The paradox of democracy is this: those who don’t have it fight tooth and nail to get it while those who have it watch football.
I realize this statement is hyperbolic, but I wanted to make a point. On President’s Day, I began thinking about the tremendous impact political freedom has on our lives, and I realized that this thought may not have occurred to many of my compatriots. President’s Day is a time to honor the achievements of our most distinguished citizens, but it is also a time to celebrate the democratic process that wrote these men into our collective history. We live in a country that embraces civic engagement. We have the right to vote. We have the right to assemble in protest of our government. We have the right to write and say what we want, regardless of political affiliation. While these freedoms are rights guaranteed by our Constitution, we need to think of them as privileges too often taken for granted.
Less than two thirds of eligible voters cast ballots in the 2008 presidential election. Fewer of us write letters to our representatives or even to the editors our local newspapers. Democracy may be alive and well in this country, but it is only alive for the people who choose to participate.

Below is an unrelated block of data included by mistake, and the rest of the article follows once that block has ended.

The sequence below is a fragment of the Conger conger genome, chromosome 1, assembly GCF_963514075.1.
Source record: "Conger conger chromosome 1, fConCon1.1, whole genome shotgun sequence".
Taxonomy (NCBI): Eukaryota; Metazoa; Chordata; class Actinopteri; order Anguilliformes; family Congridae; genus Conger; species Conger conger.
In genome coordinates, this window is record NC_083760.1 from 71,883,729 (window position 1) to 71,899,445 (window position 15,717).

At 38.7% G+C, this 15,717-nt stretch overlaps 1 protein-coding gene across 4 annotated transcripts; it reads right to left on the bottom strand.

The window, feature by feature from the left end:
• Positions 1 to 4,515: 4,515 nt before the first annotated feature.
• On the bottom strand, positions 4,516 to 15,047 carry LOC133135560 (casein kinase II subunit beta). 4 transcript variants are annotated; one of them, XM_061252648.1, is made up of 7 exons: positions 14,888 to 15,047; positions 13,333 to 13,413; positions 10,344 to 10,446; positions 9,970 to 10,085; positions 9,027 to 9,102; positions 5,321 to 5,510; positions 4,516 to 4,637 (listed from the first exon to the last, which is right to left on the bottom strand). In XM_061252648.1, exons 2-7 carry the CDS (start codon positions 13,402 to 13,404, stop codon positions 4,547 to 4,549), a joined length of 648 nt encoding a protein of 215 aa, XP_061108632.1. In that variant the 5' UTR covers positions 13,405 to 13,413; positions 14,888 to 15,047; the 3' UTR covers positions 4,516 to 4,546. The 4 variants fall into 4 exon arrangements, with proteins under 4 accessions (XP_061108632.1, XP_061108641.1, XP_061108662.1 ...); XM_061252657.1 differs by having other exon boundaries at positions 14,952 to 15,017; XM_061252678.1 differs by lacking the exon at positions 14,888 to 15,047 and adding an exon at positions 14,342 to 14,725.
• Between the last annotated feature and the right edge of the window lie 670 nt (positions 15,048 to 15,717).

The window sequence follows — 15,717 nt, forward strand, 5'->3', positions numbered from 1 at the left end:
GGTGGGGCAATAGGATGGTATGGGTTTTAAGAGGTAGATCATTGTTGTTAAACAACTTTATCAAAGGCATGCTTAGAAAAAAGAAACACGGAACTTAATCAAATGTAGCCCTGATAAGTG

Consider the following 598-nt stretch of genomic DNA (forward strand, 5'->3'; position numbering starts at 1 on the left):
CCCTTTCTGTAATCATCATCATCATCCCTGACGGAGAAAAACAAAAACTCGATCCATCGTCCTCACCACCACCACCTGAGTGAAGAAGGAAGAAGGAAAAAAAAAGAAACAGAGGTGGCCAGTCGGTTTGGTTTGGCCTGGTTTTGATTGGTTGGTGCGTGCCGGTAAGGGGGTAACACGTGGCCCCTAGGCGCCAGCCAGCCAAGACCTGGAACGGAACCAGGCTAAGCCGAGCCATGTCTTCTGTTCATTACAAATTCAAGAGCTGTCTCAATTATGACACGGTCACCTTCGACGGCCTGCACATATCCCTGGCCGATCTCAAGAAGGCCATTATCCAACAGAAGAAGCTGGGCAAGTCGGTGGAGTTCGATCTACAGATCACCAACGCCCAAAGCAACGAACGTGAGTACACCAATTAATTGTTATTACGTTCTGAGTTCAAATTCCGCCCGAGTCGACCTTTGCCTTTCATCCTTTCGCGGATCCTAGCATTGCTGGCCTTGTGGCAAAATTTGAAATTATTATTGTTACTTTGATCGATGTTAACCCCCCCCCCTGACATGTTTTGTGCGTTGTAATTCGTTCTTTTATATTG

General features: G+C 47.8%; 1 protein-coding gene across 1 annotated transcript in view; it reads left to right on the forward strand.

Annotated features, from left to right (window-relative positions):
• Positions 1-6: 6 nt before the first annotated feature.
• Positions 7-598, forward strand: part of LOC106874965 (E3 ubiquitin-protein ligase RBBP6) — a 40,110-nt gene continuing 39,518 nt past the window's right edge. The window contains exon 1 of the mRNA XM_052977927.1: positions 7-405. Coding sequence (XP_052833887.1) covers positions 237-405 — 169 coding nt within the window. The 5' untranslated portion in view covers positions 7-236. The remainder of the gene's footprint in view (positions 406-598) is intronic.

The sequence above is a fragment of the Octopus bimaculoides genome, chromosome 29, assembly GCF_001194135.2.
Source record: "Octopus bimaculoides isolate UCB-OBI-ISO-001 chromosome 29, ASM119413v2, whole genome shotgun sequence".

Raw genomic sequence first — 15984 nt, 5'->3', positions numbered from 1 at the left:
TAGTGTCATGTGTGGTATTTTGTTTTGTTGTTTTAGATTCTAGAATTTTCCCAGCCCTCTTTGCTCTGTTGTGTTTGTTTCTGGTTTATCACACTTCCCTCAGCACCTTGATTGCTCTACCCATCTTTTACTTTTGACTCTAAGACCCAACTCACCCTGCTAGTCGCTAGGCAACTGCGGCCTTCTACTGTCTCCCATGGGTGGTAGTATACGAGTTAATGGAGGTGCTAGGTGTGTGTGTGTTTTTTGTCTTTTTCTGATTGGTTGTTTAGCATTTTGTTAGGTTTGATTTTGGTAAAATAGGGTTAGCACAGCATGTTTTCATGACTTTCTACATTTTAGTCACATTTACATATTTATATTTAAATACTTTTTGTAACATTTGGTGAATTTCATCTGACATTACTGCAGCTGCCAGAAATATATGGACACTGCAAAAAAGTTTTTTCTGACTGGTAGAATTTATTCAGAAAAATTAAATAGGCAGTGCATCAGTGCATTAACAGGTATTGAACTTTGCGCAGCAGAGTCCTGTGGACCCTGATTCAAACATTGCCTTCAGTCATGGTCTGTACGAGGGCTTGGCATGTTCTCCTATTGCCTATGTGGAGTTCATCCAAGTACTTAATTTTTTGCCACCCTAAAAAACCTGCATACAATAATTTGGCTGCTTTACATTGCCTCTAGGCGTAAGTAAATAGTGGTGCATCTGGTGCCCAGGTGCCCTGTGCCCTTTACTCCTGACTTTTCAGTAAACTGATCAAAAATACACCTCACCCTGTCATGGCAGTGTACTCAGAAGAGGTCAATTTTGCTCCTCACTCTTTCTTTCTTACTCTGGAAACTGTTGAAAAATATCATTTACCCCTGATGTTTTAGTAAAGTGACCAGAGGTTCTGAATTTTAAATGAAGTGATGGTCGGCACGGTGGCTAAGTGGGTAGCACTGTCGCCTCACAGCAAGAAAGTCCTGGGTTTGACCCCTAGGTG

As a teacher, I would be remiss if I didn’t teach my students that their voices matter. An education is a powerful thing to waste on apathy and disillusionment. What good is having an informed opinion it if it is never expressed? While many of my students will not be able to vote in this next election, there is nothing preventing them from engaging in political discourse right now. In the age of blogging and Facebook and Twitter, we all have a presence online. Why not use that presence to effect positive change? Instead of tweeting about what we had for breakfast, why don’t we tweet about what really matters to us?
Because the best way to teach citizenship is to do citizenship, I am inviting my students and your students across the country to write letters to President Obama about the issues they care most about. On March 15 students will engage in a national day of civic action by posting their letters to a website I have created called Dear Mr. President. Mailing letters to the White House is an option, but students have a better chance of winning an audience by publishing their views online. Furthermore, they can use social media to send letters out to their social network. Who knows? If we get enough people to participate, they just might get a response from the White House. What could send the message that democracy works more powerfully than a word from the president himself?
Please visit Dear Mr. President at www.dmpstudent.blogspot.com for more information on how to participate. For updates on the letter-writing campaign and links to published student letters, follow @DMPStudent on Twitter. To help spread the word about the project, tag your tweets with #dearmrpresident and #studentvoice.
Thank you for your dedication to creating powerful authentic learning experiences for students.
Kelly Dillon is a high school English teacher in Saint Louis, Missouri.